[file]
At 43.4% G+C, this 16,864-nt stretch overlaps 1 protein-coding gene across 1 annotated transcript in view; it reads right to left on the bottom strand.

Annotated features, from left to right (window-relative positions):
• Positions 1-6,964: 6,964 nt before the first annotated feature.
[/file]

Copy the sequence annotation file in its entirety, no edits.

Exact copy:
At 43.4% G+C, this 16,864-nt stretch overlaps 1 protein-coding gene across 1 annotated transcript in view; it reads right to left on the bottom strand.

Annotated features, from left to right (window-relative positions):
• Positions 1-6,964: 6,964 nt before the first annotated feature.